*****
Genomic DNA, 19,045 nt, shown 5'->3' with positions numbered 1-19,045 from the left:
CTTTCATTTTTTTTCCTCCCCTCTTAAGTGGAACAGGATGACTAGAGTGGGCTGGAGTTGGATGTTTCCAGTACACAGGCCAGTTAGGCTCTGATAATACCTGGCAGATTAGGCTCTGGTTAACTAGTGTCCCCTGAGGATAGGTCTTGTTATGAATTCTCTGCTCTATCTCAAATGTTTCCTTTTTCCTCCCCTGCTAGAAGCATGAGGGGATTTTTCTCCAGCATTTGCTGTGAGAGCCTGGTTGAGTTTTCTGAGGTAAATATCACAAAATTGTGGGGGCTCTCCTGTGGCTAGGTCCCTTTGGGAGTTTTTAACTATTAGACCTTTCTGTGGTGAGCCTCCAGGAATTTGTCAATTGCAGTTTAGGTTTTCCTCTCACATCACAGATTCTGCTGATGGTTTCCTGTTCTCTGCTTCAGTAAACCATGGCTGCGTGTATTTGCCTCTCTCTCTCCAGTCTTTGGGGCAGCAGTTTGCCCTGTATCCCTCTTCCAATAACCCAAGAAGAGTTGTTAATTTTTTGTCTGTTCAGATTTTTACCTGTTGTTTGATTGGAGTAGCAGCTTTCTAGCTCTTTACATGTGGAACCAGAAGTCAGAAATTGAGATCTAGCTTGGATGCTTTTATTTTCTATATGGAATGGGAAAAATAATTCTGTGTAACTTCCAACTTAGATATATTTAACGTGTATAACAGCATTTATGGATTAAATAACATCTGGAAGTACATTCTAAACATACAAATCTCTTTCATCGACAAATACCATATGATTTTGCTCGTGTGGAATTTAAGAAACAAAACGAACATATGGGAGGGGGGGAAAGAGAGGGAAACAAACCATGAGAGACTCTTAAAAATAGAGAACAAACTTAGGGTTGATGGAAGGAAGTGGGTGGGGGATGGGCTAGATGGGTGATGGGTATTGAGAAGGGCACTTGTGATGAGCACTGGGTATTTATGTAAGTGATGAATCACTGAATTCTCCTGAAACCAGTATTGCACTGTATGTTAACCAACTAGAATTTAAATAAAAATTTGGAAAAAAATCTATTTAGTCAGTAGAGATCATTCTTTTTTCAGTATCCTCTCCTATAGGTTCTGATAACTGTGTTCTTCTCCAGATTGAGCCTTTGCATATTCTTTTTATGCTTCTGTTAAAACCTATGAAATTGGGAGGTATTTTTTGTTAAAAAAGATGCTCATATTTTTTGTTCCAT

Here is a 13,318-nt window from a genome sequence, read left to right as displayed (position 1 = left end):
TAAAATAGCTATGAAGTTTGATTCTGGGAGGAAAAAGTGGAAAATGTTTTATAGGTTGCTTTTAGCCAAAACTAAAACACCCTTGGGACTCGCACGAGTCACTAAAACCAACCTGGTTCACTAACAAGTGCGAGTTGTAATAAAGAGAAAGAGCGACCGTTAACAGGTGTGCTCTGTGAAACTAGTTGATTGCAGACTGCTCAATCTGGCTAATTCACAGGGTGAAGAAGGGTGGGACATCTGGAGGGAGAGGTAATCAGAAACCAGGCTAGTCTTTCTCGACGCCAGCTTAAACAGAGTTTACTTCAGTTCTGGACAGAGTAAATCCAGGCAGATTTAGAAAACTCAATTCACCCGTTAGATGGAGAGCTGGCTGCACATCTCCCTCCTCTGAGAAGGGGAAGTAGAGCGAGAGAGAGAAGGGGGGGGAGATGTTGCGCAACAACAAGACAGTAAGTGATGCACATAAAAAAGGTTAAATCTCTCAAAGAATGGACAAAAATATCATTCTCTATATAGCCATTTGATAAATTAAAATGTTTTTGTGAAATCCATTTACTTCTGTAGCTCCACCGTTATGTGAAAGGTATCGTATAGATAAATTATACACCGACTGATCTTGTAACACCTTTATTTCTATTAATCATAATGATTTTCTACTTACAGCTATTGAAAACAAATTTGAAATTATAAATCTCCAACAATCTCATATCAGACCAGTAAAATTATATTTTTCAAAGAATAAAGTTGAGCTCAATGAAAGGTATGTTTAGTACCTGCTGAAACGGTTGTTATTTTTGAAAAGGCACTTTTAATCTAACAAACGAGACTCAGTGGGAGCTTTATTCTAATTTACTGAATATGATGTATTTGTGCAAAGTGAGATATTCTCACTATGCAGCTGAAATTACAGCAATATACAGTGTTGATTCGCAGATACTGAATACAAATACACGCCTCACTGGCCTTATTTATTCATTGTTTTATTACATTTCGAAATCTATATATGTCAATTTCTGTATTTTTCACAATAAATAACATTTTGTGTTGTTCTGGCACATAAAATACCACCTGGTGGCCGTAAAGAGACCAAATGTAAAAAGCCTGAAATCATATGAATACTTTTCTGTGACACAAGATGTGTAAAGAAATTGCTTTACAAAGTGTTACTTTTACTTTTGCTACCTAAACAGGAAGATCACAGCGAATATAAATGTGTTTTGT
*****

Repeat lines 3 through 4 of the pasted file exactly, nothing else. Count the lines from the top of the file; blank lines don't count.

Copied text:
Here is a 13,318-nt window from a genome sequence, read left to right as displayed (position 1 = left end):
TAAAATAGCTATGAAGTTTGATTCTGGGAGGAAAAAGTGGAAAATGTTTTATAGGTTGCTTTTAGCCAAAACTAAAACACCCTTGGGACTCGCACGAGTCACTAAAACCAACCTGGTTCACTAACAAGTGCGAGTTGTAATAAAGAGAAAGAGCGACCGTTAACAGGTGTGCTCTGTGAAACTAGTTGATTGCAGACTGCTCAATCTGGCTAATTCACAGGGTGAAGAAGGGTGGGACATCTGGAGGGAGAGGTAATCAGAAACCAGGCTAGTCTTTCTCGACGCCAGCTTAAACAGAGTTTACTTCAGTTCTGGACAGAGTAAATCCAGGCAGATTTAGAAAACTCAATTCACCCGTTAGATGGAGAGCTGGCTGCACATCTCCCTCCTCTGAGAAGGGGAAGTAGAGCGAGAGAGAGAAGGGGGGGGAGATGTTGCGCAACAACAAGACAGTAAGTGATGCACATAAAAAAGGTTAAATCTCTCAAAGAATGGACAAAAATATCATTCTCTATATAGCCATTTGATAAATTAAAATGTTTTTGTGAAATCCATTTACTTCTGTAGCTCCACCGTTATGTGAAAGGTATCGTATAGATAAATTATACACCGACTGATCTTGTAACACCTTTATTTCTATTAATCATAATGATTTTCTACTTACAGCTATTGAAAACAAATTTGAAATTATAAATCTCCAACAATCTCATATCAGACCAGTAAAATTATATTTTTCAAAGAATAAAGTTGAGCTCAATGAAAGGTATGTTTAGTACCTGCTGAAACGGTTGTTATTTTTGAAAAGGCACTTTTAATCTAACAAACGAGACTCAGTGGGAGCTTTATTCTAATTTACTGAATATGATGTATTTGTGCAAAGTGAGATATTCTCACTATGCAGCTGAAATTACAGCAATATACAGTGTTGATTCGCAGATACTGAATACAAATACACGCCTCACTGGCCTTATTTATTCATTGTTTTATTACATTTCGAAATCTATATATGTCAATTTCTGTATTTTTCACAATAAATAACATTTTGTGTTGTTCTGGCACATAAAATACCACCTGGTGGCCGTAAAGAGACCAAATGTAAAAAGCCTGAAATCATATGAATACTTTTCTGTGACACAAGATGTGTAAAGAAATTGCTTTACAAAGTGTTACTTTTACTTTTGCTACCTAAACAGGAAGATCACAGCGAATATAAATGTGTTTTGT